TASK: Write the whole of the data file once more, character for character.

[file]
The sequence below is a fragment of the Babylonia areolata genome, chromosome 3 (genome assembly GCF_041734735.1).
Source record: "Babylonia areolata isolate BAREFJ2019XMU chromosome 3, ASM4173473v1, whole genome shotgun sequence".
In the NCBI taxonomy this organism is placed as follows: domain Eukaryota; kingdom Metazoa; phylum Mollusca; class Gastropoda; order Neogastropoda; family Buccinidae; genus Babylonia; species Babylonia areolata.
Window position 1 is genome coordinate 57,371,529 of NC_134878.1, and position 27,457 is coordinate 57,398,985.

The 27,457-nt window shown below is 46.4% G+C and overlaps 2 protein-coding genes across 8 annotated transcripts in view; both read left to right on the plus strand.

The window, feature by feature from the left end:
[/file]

The sequence below is a fragment of the Babylonia areolata genome, chromosome 3 (genome assembly GCF_041734735.1).
Source record: "Babylonia areolata isolate BAREFJ2019XMU chromosome 3, ASM4173473v1, whole genome shotgun sequence".
In the NCBI taxonomy this organism is placed as follows: domain Eukaryota; kingdom Metazoa; phylum Mollusca; class Gastropoda; order Neogastropoda; family Buccinidae; genus Babylonia; species Babylonia areolata.
Window position 1 is genome coordinate 57,371,529 of NC_134878.1, and position 27,457 is coordinate 57,398,985.

The 27,457-nt window shown below is 46.4% G+C and overlaps 2 protein-coding genes across 8 annotated transcripts in view; both read left to right on the plus strand.

The window, feature by feature from the left end: